Index Entries

  • Alexander, William; and J. Monroe search
  • Baylor, George; and G. Washington search
  • Briscoe, William; recommended by R. H. Harrison search
  • Clough, Alexander; and G. Washington search
  • Cochran, John; and smallpox search
  • Congress, U.S.; and Revolutionary War compensation claims search
  • Continental Congress, Second; resolution on desertion of C. Lee search
  • Cornwallis, Charles, 2d Earl Cornwallis; surrender of search
  • Custis, John Parke; death of search
  • Draper, George; and G. Washington search
  • Easton, Sarah Harrison (David Easton’s wife; Richard H. Harrison’s daughter); and R. H. Harrison’s Revolutionary War pension search
  • Gist, Nathaniel search
  • Grayson, William; and G. Washington search
  • Harrison, Grace Dent (Richard H. Harrison’s wife); death of search
  • Harrison, Robert Hanson; and A. Hamilton search
  • Harrison, Robert Hanson; as secretary to G. Washington search
  • Harrison, Robert Hanson; correspondence with G. Washington search
  • Harrison, Robert Hanson; death of search
  • Harrison, Robert Hanson; family of search
  • Harrison, Robert Hanson; health of search
  • Harrison, Robert Hanson; identified search
  • Harrison, Robert Hanson; personal papers of search
  • Harrison, Robert Hanson; Revolutionary War service of search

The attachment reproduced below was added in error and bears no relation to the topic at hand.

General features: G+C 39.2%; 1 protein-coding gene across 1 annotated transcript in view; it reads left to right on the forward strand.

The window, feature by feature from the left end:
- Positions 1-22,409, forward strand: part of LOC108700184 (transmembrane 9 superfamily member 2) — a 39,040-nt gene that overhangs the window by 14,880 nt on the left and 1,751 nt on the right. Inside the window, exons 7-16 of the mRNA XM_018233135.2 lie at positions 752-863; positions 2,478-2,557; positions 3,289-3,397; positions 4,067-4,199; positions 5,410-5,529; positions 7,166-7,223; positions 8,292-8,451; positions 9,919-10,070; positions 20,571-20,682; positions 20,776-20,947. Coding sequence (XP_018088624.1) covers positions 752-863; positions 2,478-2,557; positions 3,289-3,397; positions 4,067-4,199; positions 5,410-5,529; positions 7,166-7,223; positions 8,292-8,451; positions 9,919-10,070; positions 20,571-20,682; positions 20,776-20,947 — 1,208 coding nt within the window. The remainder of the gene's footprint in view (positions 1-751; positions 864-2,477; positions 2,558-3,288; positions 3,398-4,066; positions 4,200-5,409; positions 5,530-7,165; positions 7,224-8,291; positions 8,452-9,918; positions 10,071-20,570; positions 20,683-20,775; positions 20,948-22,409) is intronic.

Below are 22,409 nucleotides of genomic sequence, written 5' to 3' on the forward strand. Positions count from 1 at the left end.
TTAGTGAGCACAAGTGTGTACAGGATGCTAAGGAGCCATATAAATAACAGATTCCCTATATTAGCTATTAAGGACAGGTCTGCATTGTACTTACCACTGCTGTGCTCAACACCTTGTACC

• Harrison, Robert Hanson; Supreme Court appointment of search
  • health; smallpox search
  • Johnston, George; as G. Washington’s aide-de-camp search
  • Kendall, Woffendall; Revolutionary War officer search
  • Lee, Charles (1731–82); accused of desertion search
  • Lee, Richard Henry; recommends W. Kendall search
  • Monroe, James (1758–1831); and R. H. Harrison’s Revolutionary War service search
  • Monroe, James (1758–1831); Revolutionary War service of search
  • Montgomerie, Thomas search
  • New Jersey; G. Washington’s retreat through search
  • Powell, Leven; and G. Washington search
  • Revolutionary War; compensation claims search
  • Revolutionary War; G. Washington’s retreat through N.J. search
  • Revolutionary War; prisoners of war search
  • Ross, David (Maj.); and G. Washington search
  • Sheldon, Elisha; and G. Washington search
  • smallpox; and Continental army search
  • Starke, William A.; and G. Washington search
  • Storer, Dorothy Hanson (Richard H. Harrison’s daughter); and R. H. Harrison’s Revolutionary War pension search
  • Supreme Court, U.S.; appointments to search
  • Washington, Bushrod; and papers of G. Washington search
  • Washington, George; and A. Hamilton search
  • Washington, George; and G. Johnston search
  • Washington, George; as army commander search
  • Washington, George; as president search
  • Washington, George; correspondence with R. H. Harrison search
  • Washington, George; judicial appointments of search
  • Washington, George; on federal judiciary search
  • Washington, George; on smallpox search
  • Washington, George; papers of search
  • Washington, George; travels of search
  • Webb, Samuel Blachley; as G. Washington’s aide-de-camp search